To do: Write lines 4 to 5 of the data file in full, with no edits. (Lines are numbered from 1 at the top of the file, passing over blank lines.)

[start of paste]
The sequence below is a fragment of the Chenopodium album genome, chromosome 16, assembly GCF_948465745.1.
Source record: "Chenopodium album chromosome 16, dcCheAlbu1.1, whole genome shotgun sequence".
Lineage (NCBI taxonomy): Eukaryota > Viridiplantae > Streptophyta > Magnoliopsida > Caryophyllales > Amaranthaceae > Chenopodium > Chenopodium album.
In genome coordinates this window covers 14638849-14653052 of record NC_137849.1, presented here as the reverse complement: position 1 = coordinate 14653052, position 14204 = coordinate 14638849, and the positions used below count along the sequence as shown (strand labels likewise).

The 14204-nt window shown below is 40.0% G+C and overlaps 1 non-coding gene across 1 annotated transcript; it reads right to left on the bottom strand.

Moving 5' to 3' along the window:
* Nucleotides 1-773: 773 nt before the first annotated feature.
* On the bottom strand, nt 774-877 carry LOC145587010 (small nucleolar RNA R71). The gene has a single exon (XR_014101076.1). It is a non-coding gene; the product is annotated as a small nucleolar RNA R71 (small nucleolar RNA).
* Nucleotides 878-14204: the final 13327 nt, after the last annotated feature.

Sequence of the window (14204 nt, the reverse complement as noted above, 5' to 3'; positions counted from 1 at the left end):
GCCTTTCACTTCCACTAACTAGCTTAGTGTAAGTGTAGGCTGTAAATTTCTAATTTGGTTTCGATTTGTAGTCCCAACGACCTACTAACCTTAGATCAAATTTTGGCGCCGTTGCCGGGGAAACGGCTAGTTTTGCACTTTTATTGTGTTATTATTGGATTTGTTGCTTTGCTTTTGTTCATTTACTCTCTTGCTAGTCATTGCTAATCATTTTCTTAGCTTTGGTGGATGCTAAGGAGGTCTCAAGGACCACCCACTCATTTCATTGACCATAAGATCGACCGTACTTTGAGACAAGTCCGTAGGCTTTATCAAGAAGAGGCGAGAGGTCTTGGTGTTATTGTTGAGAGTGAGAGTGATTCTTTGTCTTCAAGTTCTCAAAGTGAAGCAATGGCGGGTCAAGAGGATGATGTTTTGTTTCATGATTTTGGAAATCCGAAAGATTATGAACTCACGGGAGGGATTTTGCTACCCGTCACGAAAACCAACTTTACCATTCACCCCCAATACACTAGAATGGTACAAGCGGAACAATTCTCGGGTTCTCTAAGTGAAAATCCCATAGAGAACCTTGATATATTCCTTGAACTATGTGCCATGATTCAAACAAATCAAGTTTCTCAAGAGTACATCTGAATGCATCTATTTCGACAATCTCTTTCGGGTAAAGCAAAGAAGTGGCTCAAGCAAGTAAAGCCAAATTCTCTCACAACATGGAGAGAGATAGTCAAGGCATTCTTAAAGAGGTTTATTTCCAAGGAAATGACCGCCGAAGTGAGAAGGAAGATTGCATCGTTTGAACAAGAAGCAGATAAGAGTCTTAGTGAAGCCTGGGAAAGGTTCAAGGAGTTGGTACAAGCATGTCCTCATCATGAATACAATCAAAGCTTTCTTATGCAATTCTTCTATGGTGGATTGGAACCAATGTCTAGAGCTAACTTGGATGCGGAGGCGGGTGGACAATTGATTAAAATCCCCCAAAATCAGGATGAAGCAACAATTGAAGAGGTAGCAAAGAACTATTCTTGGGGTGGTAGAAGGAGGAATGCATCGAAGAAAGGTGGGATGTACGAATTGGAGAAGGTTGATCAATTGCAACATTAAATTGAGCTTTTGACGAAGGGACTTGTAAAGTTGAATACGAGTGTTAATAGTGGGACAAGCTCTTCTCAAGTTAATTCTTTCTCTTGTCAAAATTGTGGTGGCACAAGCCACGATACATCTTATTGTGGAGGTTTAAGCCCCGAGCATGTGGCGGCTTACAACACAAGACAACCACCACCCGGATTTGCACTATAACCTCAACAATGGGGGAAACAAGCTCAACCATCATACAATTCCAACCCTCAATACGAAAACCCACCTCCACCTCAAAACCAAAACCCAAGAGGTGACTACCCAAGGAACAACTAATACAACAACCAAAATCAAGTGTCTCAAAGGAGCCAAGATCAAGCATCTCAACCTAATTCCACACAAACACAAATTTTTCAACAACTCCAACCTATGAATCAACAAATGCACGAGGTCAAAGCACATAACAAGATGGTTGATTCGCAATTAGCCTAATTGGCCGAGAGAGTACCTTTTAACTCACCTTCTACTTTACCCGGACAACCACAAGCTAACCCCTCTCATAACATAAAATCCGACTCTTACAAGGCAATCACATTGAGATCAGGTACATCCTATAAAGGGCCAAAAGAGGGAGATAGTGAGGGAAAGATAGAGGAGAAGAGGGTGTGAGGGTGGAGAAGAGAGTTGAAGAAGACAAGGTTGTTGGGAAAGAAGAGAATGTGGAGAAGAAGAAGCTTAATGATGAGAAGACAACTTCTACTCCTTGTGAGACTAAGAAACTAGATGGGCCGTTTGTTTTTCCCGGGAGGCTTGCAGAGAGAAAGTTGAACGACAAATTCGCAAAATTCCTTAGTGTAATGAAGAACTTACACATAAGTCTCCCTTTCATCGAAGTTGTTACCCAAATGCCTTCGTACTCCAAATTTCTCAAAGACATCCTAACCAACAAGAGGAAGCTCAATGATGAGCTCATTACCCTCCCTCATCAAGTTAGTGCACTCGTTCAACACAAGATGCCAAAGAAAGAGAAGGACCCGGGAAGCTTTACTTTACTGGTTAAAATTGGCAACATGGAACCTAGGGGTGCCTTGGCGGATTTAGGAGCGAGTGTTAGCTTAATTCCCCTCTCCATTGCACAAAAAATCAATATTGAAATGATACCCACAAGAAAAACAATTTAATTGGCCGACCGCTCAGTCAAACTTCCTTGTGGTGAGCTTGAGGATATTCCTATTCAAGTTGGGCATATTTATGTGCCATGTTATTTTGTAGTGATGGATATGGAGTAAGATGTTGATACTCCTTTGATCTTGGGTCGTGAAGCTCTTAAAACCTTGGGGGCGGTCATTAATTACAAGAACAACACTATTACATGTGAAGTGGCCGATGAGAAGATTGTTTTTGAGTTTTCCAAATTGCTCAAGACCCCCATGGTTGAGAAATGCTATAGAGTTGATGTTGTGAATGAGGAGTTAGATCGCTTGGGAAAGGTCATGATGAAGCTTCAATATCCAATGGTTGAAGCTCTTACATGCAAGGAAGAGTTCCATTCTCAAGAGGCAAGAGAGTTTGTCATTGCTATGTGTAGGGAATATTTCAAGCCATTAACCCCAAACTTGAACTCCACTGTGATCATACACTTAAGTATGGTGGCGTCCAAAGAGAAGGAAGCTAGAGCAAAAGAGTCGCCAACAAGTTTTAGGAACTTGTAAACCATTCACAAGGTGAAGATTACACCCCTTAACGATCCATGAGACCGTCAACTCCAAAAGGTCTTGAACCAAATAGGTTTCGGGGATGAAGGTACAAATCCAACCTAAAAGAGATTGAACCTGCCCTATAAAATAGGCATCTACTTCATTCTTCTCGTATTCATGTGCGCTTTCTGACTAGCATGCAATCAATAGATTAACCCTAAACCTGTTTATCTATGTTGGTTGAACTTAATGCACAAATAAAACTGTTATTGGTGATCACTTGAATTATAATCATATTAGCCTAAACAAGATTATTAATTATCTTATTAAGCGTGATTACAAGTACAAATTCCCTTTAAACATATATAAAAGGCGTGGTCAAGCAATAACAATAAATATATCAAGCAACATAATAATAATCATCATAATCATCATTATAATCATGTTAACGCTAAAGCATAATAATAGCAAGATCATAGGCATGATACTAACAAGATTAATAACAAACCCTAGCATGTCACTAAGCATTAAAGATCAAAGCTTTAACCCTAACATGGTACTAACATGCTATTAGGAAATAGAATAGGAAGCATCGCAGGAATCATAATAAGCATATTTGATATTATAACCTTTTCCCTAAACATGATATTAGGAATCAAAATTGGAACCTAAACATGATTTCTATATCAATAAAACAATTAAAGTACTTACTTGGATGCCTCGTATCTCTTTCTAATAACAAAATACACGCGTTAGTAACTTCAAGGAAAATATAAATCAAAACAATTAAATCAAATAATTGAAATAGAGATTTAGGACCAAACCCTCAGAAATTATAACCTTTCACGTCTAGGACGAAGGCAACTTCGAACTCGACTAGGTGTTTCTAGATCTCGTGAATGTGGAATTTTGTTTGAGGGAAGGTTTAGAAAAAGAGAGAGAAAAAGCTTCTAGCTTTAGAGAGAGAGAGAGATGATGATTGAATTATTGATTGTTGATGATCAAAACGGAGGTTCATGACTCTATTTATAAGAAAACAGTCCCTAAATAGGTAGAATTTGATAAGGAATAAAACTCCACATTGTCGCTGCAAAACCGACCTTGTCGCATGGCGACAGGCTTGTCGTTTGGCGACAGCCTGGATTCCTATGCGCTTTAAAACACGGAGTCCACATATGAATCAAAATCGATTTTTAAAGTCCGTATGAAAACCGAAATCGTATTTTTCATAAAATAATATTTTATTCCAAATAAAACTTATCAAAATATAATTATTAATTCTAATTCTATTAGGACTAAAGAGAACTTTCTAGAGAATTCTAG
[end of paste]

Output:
In genome coordinates this window covers 14638849-14653052 of record NC_137849.1, presented here as the reverse complement: position 1 = coordinate 14653052, position 14204 = coordinate 14638849, and the positions used below count along the sequence as shown (strand labels likewise).

The 14204-nt window shown below is 40.0% G+C and overlaps 1 non-coding gene across 1 annotated transcript; it reads right to left on the bottom strand.